A year of singles has come and gone, but when it came time for the Billboard.com staff to choose our 20 favorites we thought, fought and lobbied — and most of all we listened. These 20 tunes cover the gamut from hip-hop (Nas, G.O.O.D. Music) and pop (Carly Rae Jepsen) to country (Love and Theft) and rock (Bruce Springsteen), but we all agree they’re 2012’s best.
|20|| “Feel So Close”
EDM wizard and “We Found Love” maestro stepped out on his own and scored.
|19|| “Bad Girls”
We’re still waiting for that fourth full-length, but this whiz-bang one-off single almost made us forget the Super Bowl debacle… almost.
Standout from indie rockers’ “Lonerism” album rumbles along with melodies that Paul McCartney would appreciate.
|17|| “Let Me Love You (Until You Learn To Love Yourself)”
After his “Libra Scale” misstep, Ne-Yo returned in full force with an ode to much-needed support (see: song title).
|16|| “You’re The One”
U.K. pop auteur released a string of dazzle pop singles this year, none quite as fluttering as this synth-laden love song.
|15|| “Wrecking Ball”
The Boss soldiers on, fists clenched, and hollers “Bring on your wrecking ball!” For those who thought his last few albums underwhelmed, “Wrecking Ball” proved that the fire was back.
|14|| “Bye Baby”
A startlingly vivid portrayal of a dissolved marriage, with Nasty Nas lobbing both potshots and heartfelt memories at Kelis.
|13|| “Angel Eyes”
Love And Theft
In a year full of strong country singles, Love and Theft crafted a repeatedly enjoyable ode to a rebellious female heart.
|12|| “Wildest Moments”
For many people, “Wildest Moments” served as the ideal introduction to Jessie Ware, its thwacking drums and quivering emotion inviting listeners to dig deeper into this sublime new artist.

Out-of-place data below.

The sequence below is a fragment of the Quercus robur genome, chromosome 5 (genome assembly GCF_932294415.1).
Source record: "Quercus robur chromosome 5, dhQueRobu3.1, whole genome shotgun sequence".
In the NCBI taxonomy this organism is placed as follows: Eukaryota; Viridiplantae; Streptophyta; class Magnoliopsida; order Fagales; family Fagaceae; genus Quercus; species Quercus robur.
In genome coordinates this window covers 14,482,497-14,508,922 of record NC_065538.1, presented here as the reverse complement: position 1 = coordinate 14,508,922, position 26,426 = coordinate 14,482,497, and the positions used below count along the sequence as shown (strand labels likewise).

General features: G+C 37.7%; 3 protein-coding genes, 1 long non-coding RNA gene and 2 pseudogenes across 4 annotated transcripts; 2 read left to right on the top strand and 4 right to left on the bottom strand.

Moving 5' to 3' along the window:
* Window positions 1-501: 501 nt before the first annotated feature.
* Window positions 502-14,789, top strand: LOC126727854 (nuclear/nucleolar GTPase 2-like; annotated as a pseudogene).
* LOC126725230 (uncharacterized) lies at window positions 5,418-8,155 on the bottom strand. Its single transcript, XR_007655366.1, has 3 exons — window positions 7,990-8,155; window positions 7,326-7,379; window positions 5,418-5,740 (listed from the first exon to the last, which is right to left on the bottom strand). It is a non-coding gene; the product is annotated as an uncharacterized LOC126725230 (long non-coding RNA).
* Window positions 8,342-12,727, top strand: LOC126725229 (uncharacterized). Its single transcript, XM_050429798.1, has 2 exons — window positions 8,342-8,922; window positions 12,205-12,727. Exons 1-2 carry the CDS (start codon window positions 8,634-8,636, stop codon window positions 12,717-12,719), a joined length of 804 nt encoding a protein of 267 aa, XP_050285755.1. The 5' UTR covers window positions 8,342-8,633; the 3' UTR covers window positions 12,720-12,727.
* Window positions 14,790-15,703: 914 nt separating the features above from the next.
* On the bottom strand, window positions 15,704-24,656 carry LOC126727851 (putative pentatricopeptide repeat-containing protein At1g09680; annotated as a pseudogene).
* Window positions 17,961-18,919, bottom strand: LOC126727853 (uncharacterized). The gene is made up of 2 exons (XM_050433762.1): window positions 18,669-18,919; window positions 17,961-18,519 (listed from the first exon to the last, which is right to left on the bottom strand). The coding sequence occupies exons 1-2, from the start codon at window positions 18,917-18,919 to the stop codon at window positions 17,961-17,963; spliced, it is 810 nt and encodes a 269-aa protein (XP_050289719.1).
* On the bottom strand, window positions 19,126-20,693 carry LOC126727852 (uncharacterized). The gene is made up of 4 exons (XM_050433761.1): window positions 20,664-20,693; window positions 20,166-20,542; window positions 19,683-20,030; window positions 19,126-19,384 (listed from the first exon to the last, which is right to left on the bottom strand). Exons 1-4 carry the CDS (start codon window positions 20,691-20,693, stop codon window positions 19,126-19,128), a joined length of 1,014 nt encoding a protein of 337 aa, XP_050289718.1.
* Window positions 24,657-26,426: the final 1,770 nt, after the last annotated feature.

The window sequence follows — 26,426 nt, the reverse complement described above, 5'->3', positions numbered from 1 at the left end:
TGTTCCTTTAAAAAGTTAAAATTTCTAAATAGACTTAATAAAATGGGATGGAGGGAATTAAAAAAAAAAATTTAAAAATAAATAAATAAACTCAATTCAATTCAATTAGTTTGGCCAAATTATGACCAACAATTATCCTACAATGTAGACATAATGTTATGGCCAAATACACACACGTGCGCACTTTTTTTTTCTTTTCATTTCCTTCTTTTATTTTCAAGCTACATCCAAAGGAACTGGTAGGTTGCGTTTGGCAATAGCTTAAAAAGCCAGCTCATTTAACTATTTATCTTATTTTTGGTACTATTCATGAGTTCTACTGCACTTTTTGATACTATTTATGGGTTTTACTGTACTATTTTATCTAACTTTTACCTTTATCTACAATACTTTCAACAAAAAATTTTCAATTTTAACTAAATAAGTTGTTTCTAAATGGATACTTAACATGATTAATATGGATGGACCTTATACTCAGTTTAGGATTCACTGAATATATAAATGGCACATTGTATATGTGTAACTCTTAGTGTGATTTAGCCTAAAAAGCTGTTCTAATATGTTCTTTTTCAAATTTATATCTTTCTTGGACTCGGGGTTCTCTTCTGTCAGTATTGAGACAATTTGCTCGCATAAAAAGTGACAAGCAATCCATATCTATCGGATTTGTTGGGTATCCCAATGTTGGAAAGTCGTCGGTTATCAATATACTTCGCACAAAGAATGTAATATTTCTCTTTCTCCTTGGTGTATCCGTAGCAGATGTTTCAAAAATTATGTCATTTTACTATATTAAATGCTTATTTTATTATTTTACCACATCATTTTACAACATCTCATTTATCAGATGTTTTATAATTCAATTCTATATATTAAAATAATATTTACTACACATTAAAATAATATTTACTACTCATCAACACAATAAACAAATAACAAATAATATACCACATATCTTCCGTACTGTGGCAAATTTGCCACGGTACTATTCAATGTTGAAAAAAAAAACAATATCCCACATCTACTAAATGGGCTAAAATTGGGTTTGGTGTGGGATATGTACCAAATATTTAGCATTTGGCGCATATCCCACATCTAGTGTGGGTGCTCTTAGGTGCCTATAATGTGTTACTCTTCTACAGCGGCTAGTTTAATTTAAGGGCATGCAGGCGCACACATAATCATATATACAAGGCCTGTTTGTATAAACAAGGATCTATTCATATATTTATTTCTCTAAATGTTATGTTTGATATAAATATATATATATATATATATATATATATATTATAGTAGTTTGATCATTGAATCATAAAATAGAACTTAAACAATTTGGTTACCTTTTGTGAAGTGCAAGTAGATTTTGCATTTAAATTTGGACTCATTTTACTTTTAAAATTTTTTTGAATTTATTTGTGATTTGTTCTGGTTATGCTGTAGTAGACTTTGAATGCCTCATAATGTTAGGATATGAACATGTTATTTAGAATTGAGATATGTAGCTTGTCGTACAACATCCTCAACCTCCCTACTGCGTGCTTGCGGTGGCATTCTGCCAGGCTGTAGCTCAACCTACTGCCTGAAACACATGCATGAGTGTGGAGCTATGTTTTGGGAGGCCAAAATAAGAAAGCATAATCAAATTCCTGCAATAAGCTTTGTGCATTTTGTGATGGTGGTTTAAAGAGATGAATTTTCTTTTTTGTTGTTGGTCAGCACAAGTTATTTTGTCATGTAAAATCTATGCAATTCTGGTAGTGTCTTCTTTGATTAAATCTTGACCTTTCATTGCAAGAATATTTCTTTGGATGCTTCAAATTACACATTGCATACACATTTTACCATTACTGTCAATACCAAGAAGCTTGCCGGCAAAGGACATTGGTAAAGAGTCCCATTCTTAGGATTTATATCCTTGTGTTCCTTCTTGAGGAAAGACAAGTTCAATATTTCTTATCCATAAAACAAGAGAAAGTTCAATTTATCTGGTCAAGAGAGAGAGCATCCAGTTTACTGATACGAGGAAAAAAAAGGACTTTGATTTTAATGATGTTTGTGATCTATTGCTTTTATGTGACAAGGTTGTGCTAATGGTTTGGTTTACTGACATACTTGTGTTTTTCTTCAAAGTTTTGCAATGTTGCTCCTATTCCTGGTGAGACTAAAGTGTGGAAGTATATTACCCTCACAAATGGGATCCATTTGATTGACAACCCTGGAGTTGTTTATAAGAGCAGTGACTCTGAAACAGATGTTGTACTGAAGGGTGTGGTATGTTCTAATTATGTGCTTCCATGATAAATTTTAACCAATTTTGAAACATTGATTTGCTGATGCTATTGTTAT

|11|| “The House That Heaven Built”
Japandroids’ “Celebration Rock” album lives up to its title, and “Heaven” is the moment the duo graces the upper reaches of its ideals, one “Oh-OH-oh-oh-oh-oh” at a time.
text by Jason Lipshutz
|10|| “What Makes You Beautiful”
The boy band resurgence of 2012 would not have been half as fun if its crown jewel, 1D’s “What Makes You Beautiful,” hadn’t been so delectable. And yes, hair flips get us overwhelmed, too.
|9|| “Everything Is Embarrassing”
An out-of-nowhere sensation stuffed as the last song on an EP, “Everything Is Embarrassing” captures the sensitivity of flirtation through unabashedly warm hooks. Look out for Sky Ferreira.
|8|| “Thinkin Bout You”
Mr. Ocean landed on this list last year with “Novacane,” but the first song on “Channel Orange” switched up the tempo by featuring soaring falsetto in between white lies told to an object of his affection.
|7|| “Somebody That I Used To Know”
Gotye feat. Kimbra
Sure, the words “Peter” and “Gabriel” will always be cynically tied to this unexpected No. 1, but Gotye and Kimbra synthesized forgotten styles and turned them into something fresh and unforgetta — sorry, didn’t mean to cut you off.
|6|| “Begin Again”
“We Are Never Ever Getting Back Together” was the Max Martin-helmed pop celebration, but the quiet moments of this follow-up single — from the restrained chorus to the James Taylor shout-out — allowed Swift to reach a heretofore unheard level of maturity.
“Fresh” is the word best used to describe “Adorn,” a song that was originally released in Miguel’s “Art Dealer Chic” series and elongated for maximum radio enjoyment. The sound is wildly original for R&B, but the romantic sentiments are strictly old-school.
|4|| “Some Nights”
A song that unfolds like “We Are Young” on steroids, “Some Nights” legitimized fun. as fearless, with absolutely absurd lyrics, no real chorus and an Auto-tuned breakdown. Somehow, it all works.
The summer’s biggest hip-hop beat is a bull in a china shop, smashing through Big Sean ass puns, seething Kanye rants and the Michael Jordan similes of Mr. 2 Chainz. This hip-hop summit still knocks.
|2|| “Call Me Maybe”
Carly Rae Jepsen
What, you’ve never heard of this one? Well, it’s a charming pop ditty from Canada that imagines a world where people still use telephones and strings should be included in every Top 40 refrain. “Call Me Maybe” took over everything in the summer of 2012, and it deserved to.
Teaming up with Diplo freed Usher’s mind and falsetto, as “Climax” reminded the pop universe just how adept Mr. Raymond is at concocting slow jams. “Climax” is about a breakup, of course, but its immaculate production and tender vocal performance washed away any sadness from listeners.
text by Jason Lipshutz
• Q&As: One Direction, 5 Interviews
• COVER STORY: One Direction
• OVERVIEW The Year in Pop
• YEAR-END ISSUE: Order It Here
• HUB: The Year In Music 2012
• 2012 CHARTS: Hot 100 Songs
• 2012 CHARTS: Billboard 200
• 2012 CHARTS: Top Artists